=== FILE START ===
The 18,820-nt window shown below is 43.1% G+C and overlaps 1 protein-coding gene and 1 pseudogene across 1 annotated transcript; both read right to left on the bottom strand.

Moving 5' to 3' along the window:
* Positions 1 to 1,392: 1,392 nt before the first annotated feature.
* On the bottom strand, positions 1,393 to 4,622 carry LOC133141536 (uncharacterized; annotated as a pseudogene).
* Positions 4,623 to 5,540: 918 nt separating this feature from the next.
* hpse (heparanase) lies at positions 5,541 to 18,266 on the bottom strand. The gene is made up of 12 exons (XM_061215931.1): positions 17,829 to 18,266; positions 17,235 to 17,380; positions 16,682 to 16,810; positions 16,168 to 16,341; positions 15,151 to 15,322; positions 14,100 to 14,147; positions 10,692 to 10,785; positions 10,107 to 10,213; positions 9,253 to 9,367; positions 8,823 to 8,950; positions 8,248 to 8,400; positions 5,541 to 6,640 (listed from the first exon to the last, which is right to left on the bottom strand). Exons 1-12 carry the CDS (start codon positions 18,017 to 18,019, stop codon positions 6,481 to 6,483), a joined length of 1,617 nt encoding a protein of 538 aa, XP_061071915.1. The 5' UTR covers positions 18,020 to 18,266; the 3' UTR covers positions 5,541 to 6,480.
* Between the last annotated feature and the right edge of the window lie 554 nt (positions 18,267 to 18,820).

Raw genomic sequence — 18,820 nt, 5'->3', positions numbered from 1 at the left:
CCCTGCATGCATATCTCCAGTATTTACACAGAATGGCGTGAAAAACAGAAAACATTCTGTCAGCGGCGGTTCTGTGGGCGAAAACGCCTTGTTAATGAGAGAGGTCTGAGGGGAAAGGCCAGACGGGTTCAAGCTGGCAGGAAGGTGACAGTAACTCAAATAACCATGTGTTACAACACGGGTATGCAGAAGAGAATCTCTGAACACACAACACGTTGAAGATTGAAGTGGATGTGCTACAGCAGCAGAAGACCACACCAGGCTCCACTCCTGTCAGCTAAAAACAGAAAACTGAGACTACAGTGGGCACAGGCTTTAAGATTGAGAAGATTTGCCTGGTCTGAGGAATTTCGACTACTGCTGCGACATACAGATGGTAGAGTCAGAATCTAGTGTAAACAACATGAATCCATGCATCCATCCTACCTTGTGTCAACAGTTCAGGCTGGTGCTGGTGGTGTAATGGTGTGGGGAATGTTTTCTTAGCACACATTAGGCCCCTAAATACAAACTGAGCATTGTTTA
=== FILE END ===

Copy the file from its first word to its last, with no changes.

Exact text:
The 18,820-nt window shown below is 43.1% G+C and overlaps 1 protein-coding gene and 1 pseudogene across 1 annotated transcript; both read right to left on the bottom strand.

Moving 5' to 3' along the window:
* Positions 1 to 1,392: 1,392 nt before the first annotated feature.
* On the bottom strand, positions 1,393 to 4,622 carry LOC133141536 (uncharacterized; annotated as a pseudogene).
* Positions 4,623 to 5,540: 918 nt separating this feature from the next.
* hpse (heparanase) lies at positions 5,541 to 18,266 on the bottom strand. The gene is made up of 12 exons (XM_061215931.1): positions 17,829 to 18,266; positions 17,235 to 17,380; positions 16,682 to 16,810; positions 16,168 to 16,341; positions 15,151 to 15,322; positions 14,100 to 14,147; positions 10,692 to 10,785; positions 10,107 to 10,213; positions 9,253 to 9,367; positions 8,823 to 8,950; positions 8,248 to 8,400; positions 5,541 to 6,640 (listed from the first exon to the last, which is right to left on the bottom strand). Exons 1-12 carry the CDS (start codon positions 18,017 to 18,019, stop codon positions 6,481 to 6,483), a joined length of 1,617 nt encoding a protein of 538 aa, XP_061071915.1. The 5' UTR covers positions 18,020 to 18,266; the 3' UTR covers positions 5,541 to 6,480.
* Between the last annotated feature and the right edge of the window lie 554 nt (positions 18,267 to 18,820).

Raw genomic sequence — 18,820 nt, 5'->3', positions numbered from 1 at the left:
CCCTGCATGCATATCTCCAGTATTTACACAGAATGGCGTGAAAAACAGAAAACATTCTGTCAGCGGCGGTTCTGTGGGCGAAAACGCCTTGTTAATGAGAGAGGTCTGAGGGGAAAGGCCAGACGGGTTCAAGCTGGCAGGAAGGTGACAGTAACTCAAATAACCATGTGTTACAACACGGGTATGCAGAAGAGAATCTCTGAACACACAACACGTTGAAGATTGAAGTGGATGTGCTACAGCAGCAGAAGACCACACCAGGCTCCACTCCTGTCAGCTAAAAACAGAAAACTGAGACTACAGTGGGCACAGGCTTTAAGATTGAGAAGATTTGCCTGGTCTGAGGAATTTCGACTACTGCTGCGACATACAGATGGTAGAGTCAGAATCTAGTGTAAACAACATGAATCCATGCATCCATCCTACCTTGTGTCAACAGTTCAGGCTGGTGCTGGTGGTGTAATGGTGTGGGGAATGTTTTCTTAGCACACATTAGGCCCCTAAATACAAACTGAGCATTGTTTA